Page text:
I became known as the little boy who could draw a perfect pine cone. I didn’t find out about my nickname until many years later. I was just a scared 8-year-old boy who started taking private art lessons. The rest of the class was filled with middle-age housewives who wanted to explore their talent in art. I was very intimidated by them and they were inquisitive as to why I was there.
One of our first projects was to draw a pine cone. If you have ever carefully studied a pine cone, you realize it is not the easiest thing to draw. It has many layers, points and ragged edges. We picked up our charcoal sticks and began to draw. Slowly, everyone’s pine cones began to emerge on our pads. I didn’t think anything about it and we moved on to the next assignment.
Many years later in the height of my television career, a couple of my former classmates bumped into me at a function where I was speaking. They approached me and told me how they felt all those years ago when they compared their pine cone drawings to mine. They had asked each other, “Who is this little boy who can draw a perfect pine cone when we can’t?” We all had a good laugh.
I don’t know what happened to the original pine cone drawing but, over the years, I’ve drawn several more. It’s not just the pine cones I like. It’s pine trees in particular. Straight up and tall they grow with dark green needles instead of normal leaves. I love the smell of freshly cut pine wood and am thrilled to live in a house with heart pine floors.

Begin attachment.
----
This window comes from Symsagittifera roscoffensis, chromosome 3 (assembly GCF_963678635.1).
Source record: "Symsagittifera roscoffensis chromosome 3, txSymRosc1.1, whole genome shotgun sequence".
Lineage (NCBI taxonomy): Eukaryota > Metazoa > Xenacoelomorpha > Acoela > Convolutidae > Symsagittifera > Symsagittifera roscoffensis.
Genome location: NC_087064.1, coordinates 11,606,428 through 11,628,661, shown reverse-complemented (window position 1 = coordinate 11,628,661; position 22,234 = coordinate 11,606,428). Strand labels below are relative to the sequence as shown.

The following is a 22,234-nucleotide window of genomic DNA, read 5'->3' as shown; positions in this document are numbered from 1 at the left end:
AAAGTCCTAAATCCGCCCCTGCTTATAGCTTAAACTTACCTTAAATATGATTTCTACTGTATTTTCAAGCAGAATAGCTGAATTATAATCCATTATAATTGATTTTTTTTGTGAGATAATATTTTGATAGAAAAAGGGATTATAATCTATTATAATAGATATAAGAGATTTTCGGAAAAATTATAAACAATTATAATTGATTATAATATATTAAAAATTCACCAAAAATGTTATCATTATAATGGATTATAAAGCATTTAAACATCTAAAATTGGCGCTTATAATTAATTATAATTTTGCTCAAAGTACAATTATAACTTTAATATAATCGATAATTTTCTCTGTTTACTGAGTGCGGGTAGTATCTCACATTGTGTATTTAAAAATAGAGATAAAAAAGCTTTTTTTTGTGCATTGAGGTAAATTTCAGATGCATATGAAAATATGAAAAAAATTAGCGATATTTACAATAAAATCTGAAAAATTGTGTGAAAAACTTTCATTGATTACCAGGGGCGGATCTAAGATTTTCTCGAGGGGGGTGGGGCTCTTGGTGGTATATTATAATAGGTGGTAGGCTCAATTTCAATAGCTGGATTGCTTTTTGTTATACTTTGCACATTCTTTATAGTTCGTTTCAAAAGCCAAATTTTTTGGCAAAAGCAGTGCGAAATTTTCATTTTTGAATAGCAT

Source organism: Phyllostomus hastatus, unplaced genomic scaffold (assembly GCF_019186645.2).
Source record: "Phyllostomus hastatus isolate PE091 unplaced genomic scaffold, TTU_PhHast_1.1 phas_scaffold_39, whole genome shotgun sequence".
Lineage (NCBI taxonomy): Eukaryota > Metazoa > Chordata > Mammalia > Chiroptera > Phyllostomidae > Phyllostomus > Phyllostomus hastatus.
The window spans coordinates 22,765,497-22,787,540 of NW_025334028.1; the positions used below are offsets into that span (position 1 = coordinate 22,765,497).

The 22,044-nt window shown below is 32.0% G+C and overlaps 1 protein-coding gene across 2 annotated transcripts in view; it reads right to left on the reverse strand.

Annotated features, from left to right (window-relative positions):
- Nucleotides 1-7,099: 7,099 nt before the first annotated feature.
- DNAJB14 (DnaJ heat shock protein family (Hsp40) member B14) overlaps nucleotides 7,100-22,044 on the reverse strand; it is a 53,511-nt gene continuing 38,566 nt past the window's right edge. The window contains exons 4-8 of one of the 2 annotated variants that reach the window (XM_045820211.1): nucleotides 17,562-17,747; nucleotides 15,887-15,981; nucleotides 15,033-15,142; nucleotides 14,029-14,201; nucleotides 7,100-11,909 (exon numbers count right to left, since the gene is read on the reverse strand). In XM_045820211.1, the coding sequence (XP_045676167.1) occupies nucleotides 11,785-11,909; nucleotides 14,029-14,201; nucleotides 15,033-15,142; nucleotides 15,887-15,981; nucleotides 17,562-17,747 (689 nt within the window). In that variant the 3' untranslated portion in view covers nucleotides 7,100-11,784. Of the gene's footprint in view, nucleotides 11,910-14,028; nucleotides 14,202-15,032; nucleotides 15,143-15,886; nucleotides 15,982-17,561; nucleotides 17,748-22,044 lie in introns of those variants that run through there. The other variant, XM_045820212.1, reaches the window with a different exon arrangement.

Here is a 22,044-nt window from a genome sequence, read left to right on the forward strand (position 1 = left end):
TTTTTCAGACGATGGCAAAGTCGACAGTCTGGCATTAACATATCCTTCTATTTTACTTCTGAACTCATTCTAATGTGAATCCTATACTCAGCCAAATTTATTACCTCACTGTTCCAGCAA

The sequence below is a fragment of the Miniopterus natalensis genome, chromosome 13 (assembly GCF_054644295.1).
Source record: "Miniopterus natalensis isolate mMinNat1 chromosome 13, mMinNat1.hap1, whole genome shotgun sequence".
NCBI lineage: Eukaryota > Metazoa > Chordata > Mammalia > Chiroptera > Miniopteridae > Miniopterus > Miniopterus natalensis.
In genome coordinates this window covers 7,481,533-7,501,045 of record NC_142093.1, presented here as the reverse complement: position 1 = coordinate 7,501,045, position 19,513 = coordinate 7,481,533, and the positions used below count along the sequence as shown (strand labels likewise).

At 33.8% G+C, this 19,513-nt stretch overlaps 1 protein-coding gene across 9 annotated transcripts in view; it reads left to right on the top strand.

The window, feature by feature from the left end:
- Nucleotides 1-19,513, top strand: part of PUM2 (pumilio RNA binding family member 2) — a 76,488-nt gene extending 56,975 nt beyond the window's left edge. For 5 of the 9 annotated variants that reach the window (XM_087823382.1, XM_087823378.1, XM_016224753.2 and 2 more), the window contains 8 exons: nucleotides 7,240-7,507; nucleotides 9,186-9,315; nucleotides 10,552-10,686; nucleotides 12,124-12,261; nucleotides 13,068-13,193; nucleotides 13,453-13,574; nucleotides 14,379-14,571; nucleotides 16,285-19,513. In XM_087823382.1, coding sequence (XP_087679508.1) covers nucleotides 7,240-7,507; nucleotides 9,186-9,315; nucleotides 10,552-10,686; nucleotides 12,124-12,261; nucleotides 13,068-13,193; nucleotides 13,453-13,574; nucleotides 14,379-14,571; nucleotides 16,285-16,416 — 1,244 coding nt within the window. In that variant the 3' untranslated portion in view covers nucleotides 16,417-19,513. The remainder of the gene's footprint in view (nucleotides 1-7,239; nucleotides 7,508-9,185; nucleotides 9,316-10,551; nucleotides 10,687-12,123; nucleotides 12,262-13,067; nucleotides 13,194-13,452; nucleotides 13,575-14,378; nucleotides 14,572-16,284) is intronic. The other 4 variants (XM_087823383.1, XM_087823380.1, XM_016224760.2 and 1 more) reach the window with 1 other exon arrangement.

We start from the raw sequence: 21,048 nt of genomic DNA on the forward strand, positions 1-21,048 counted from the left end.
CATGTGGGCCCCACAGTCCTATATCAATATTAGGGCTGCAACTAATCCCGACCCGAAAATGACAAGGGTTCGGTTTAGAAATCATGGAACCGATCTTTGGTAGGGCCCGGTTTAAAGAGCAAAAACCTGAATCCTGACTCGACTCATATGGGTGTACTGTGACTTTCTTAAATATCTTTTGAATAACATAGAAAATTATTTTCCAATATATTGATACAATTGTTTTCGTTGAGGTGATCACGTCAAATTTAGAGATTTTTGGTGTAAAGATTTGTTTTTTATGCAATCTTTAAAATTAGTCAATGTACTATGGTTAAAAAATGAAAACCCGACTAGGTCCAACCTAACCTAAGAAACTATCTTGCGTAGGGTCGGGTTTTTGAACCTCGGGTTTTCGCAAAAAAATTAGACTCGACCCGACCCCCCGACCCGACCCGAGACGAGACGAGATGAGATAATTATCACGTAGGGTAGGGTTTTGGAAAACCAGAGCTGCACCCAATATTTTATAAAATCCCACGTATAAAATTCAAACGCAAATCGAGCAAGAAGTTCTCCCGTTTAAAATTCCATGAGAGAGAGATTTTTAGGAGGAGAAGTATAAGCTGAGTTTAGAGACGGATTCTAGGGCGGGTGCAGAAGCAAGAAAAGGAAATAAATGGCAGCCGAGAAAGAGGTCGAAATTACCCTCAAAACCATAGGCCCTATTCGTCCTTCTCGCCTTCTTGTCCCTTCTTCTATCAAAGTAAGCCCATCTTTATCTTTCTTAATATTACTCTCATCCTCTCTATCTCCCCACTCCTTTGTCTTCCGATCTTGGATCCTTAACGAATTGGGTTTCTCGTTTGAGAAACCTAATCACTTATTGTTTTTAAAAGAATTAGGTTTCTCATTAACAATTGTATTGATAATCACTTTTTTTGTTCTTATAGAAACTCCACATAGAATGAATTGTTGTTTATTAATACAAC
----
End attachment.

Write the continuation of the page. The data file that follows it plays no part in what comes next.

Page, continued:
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We also use pine bark and pine straw in our flower beds. We have collected several antique pine pieces of furniture. I suppose it would be safe to assume I have a great affection and appreciation for pine trees. As the dog days of summer transition into autumn, the pine straw and cones have started to fall to the ground.
The other morning when I was headed to the gym, the temperatures were a bit cooler with lower humidity and a slight nip in the air. The sky was bluer than blue and a group of tall pine trees begged my attention. I took in a deep breath, paused, looked high up into the trees and enjoyed the beauty of the pines. I couldn’t help but remember another time when I was a child staring up into the pines.
I was playing outside when I heard one of our cats screaming. At first, I couldn’t find her but soon realized she had climbed a pine tree and was perched on a high branch. I ran in to get Mother, who realized it was our pregnant cat and was very concerned. Mother, who was a quick thinker and problem solver, immediately called the fire department and found a small box and padded it with an old towel. Right before our eyes, the cat began delivering the kittens.
Mother stood at the base of the tree and, one by one, caught the new born cats in the padded box. Finally, the firemen arrived and used one of their tall ladders to rescue the cat. The mama cat was soon reunited with her kittens. Mother had saved the day as she did so many times and in doing so taught us life lessons by her actions.
I guess my nickname was appropriate. All my life I’ve lived under the shade of tall and regal pine trees. I wish I still had the first drawing I ever did of a pine cone. But, what I do have is a cool nickname and all those wonderful pine-themed memories. Pine trees and I will always be close. Maybe that’s why I like to draw them so much.
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